143.8. [If] the reader [is] not satisfied with what has been written down by us here, let him have recourse to Sebastian Münster, Sabellicus and Pius II &c}not in 1574F1Add/1574F, 1581F & 1587F}. {1595L but not in 1602G{I understand that a certain Ioannes Salvianus has also surveyed this country, [but] I have not yet seen his description}1595L, not in 1598F & 1602G}.
143.9. Goritiĉ Palatinus, {1606E instead{The county palatine of Görz,}1606E instead} which also belongs to the {1573G1Add/1573G{arch-}1573G1Add/1573G}dukes of Austria, is so named after Görz, the chief city of this country, called Goricia by the Italians (for it lies in Italy beyond the Alps) [or] after Ptolemĉus Iulium Carnicum, as Leander thinks. Amasĉus, {not in 1573G1Add/1573G{as the same Leander says}not in 1573G1Add/1573G}, concludes from the various antiquities one can still find here that Noreia was once located here. {not in 1608/1612I{It is a town situated at the mouth of the river Wipach {1573L1Add, not in 1588S, 1602S & 1609/1612/1641S{(formerly called Fluvius frigidus [cold river])}1573L1Add, not in 1588S, 1602S & 1609/1612/1641S}, {1573L1Add{I mean, where the Wipach empties into the river Natisone}1573L1Add, not in 1608/1612I}. {1608/1612I only{There is also the fortress of Gradisca, built by the Venetians against the threatening Turks, only small, but with its walls and steep sides and its location impregnable, standing under the protection of the archduke Ferdinand of Austria, situated at the river Lisonzo, where it joins the river called Freddo [cold] by the Romans, and near the [river] Vipao, or Wipach, which originates in the Alps, from some little spring, cold beyond anyone's belief, where there is a large building with the same name of Goritia, as much as 8 miles lower, opposite that fortress of Gradisca, along which you find a cart road to Lubljana, Triest and Croatia, held against the Turks to prevent them from entering Italy. This is written by Filippo Pigafetta for the benefit of the reader. The river Wipach does not join the river Natisone, but the river Lisonzo, & this does not happen in Goritia, but eight miles to the south, opposite the fortress of Gradisca, this by way of supplying additional information for the reader}1608/1612I only}.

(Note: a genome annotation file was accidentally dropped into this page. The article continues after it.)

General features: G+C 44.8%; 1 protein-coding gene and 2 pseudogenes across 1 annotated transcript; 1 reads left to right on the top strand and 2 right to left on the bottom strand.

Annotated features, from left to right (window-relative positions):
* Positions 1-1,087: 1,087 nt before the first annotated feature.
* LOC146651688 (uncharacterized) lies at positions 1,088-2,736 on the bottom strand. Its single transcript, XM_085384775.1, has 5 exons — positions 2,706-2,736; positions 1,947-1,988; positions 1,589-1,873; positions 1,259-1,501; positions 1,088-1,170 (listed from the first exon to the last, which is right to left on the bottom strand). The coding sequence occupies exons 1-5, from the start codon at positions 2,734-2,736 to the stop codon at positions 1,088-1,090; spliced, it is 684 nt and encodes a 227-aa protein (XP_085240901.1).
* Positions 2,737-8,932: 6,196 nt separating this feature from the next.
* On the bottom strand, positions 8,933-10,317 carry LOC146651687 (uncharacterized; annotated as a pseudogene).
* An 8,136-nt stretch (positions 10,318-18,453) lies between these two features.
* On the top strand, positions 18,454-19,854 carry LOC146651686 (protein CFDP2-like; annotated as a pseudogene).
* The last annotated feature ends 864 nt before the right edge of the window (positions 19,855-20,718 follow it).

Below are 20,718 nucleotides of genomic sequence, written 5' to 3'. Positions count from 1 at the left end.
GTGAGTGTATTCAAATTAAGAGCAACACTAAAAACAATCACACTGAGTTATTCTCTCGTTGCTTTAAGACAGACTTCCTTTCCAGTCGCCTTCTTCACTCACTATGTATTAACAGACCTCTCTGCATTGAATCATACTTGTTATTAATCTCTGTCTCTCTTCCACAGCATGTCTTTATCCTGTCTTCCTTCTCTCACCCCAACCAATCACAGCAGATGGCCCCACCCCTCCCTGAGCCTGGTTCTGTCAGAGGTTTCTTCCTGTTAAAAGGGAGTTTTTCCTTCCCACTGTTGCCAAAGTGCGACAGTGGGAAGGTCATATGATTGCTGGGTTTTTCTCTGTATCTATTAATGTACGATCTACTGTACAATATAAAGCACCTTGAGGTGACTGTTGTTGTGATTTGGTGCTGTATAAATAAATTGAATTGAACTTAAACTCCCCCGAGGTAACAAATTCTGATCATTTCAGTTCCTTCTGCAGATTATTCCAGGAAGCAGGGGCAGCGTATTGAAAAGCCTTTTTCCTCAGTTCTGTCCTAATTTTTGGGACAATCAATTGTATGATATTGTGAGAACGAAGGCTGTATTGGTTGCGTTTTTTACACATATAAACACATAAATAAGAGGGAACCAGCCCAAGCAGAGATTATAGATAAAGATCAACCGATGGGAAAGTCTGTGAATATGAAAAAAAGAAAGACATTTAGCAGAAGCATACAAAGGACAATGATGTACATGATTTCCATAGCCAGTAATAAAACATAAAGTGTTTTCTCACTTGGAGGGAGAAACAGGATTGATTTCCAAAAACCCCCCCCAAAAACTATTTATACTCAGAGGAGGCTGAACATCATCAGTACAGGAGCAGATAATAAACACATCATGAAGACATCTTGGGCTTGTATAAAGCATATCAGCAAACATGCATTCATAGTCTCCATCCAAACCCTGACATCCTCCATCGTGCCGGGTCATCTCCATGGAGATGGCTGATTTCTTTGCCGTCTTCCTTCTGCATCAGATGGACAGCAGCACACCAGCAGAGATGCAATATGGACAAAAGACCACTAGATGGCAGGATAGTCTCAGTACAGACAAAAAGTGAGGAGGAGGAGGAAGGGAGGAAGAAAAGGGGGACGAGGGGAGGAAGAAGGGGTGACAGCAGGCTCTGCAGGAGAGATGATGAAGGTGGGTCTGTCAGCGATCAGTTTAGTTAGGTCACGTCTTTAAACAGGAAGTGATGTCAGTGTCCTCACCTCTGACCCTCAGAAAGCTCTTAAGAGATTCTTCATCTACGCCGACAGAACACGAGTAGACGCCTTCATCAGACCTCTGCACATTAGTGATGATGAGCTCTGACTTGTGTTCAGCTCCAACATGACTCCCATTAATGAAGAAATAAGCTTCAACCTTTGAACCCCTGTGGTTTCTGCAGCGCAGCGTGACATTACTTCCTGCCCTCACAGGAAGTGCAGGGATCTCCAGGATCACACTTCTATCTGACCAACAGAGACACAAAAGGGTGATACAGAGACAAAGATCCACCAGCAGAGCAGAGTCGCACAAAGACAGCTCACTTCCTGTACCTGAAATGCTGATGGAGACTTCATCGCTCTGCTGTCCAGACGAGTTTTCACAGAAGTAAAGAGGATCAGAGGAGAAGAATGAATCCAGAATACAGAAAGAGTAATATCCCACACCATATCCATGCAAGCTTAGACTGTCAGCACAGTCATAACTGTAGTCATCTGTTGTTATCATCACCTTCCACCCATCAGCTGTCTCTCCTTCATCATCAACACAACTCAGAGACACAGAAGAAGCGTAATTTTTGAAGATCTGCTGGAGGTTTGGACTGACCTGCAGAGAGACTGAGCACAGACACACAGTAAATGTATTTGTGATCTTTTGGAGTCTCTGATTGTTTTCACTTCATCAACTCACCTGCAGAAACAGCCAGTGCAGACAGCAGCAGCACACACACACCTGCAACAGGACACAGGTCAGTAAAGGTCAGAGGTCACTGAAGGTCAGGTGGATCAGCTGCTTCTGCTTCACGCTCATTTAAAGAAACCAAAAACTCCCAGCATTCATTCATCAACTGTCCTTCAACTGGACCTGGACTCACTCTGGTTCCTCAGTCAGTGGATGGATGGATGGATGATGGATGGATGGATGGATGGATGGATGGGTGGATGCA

143.10. HISTRIA {1602G & 1606E only{or ISTEREICH}1602G & 1606E only}[Istria].

143.11. It is generally known (as Plinius says in his Natural History) that every man best and most accurately describes that country in which he was born {1606E only{and brought up}1606E only}. And a few lines earlier the same author says this: I will follow no man altogether, but only as far as I find him to speak in the most probable manner and according to the truth [concerning his region and native city]. And therefore, here in this place (which I do almost everywhere in these discussions of my maps) I have decided that from all those who have described this province, to offer to the view of the reader a great description reflecting the features of this place by Ludovicus Vergerius, a native of this country of Histria {1580/1589G, not in 1606E{shortly, as much as this page can contain}1580/1589G, not in 1606E}.
143.12. This man says in the Cosmography of Münster that this peninsula, from the inner bay where you find Triest now lying on the shore to St. Veit, a town situated in the gulf of Fanatico on the river Fiume, extends for a length of more than 200 miles. The whole country, he says, is not very level or flat, yet its mountains are neither very high, nor steep or barren, {not in 1606E{better called hills}not in 1606E}, but plentifully furnished with vines, olives and other fruit trees, and abundant corn, pastures and cattle. Only in that part which bends {1598F, 1606E & 1608/1612I only{towards the bay Golfo di Quernero}1598F, 1606E & 1608/1612I only}, {not in 1608/1612I{once called the gulf of Fanatico}not in 1608/1612I} it has a very high mountain which they commonly call Monte maior.